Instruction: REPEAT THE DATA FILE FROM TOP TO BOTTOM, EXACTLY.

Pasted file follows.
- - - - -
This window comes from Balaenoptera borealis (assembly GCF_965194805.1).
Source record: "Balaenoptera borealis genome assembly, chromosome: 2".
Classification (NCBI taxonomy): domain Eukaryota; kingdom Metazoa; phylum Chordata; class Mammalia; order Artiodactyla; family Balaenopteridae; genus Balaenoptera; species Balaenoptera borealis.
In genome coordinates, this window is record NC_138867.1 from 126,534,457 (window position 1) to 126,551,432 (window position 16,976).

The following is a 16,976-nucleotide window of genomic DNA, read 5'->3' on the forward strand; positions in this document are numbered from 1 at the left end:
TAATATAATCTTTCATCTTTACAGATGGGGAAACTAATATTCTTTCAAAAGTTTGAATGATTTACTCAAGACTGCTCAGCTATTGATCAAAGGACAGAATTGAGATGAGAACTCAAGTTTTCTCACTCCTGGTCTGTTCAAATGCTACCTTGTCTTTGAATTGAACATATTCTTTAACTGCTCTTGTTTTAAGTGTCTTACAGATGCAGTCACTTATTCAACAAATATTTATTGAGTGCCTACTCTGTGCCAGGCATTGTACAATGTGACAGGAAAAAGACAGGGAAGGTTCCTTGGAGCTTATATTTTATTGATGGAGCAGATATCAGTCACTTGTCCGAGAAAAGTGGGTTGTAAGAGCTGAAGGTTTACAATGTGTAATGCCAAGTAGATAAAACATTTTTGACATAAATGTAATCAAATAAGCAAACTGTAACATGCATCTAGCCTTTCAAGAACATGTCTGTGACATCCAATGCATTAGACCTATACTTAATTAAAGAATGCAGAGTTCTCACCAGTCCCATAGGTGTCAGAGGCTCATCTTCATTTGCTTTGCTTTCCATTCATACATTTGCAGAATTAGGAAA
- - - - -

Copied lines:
This window comes from Balaenoptera borealis (assembly GCF_965194805.1).
Source record: "Balaenoptera borealis genome assembly, chromosome: 2".
Classification (NCBI taxonomy): domain Eukaryota; kingdom Metazoa; phylum Chordata; class Mammalia; order Artiodactyla; family Balaenopteridae; genus Balaenoptera; species Balaenoptera borealis.
In genome coordinates, this window is record NC_138867.1 from 126,534,457 (window position 1) to 126,551,432 (window position 16,976).

The following is a 16,976-nucleotide window of genomic DNA, read 5'->3' on the forward strand; positions in this document are numbered from 1 at the left end:
TAATATAATCTTTCATCTTTACAGATGGGGAAACTAATATTCTTTCAAAAGTTTGAATGATTTACTCAAGACTGCTCAGCTATTGATCAAAGGACAGAATTGAGATGAGAACTCAAGTTTTCTCACTCCTGGTCTGTTCAAATGCTACCTTGTCTTTGAATTGAACATATTCTTTAACTGCTCTTGTTTTAAGTGTCTTACAGATGCAGTCACTTATTCAACAAATATTTATTGAGTGCCTACTCTGTGCCAGGCATTGTACAATGTGACAGGAAAAAGACAGGGAAGGTTCCTTGGAGCTTATATTTTATTGATGGAGCAGATATCAGTCACTTGTCCGAGAAAAGTGGGTTGTAAGAGCTGAAGGTTTACAATGTGTAATGCCAAGTAGATAAAACATTTTTGACATAAATGTAATCAAATAAGCAAACTGTAACATGCATCTAGCCTTTCAAGAACATGTCTGTGACATCCAATGCATTAGACCTATACTTAATTAAAGAATGCAGAGTTCTCACCAGTCCCATAGGTGTCAGAGGCTCATCTTCATTTGCTTTGCTTTCCATTCATACATTTGCAGAATTAGGAAA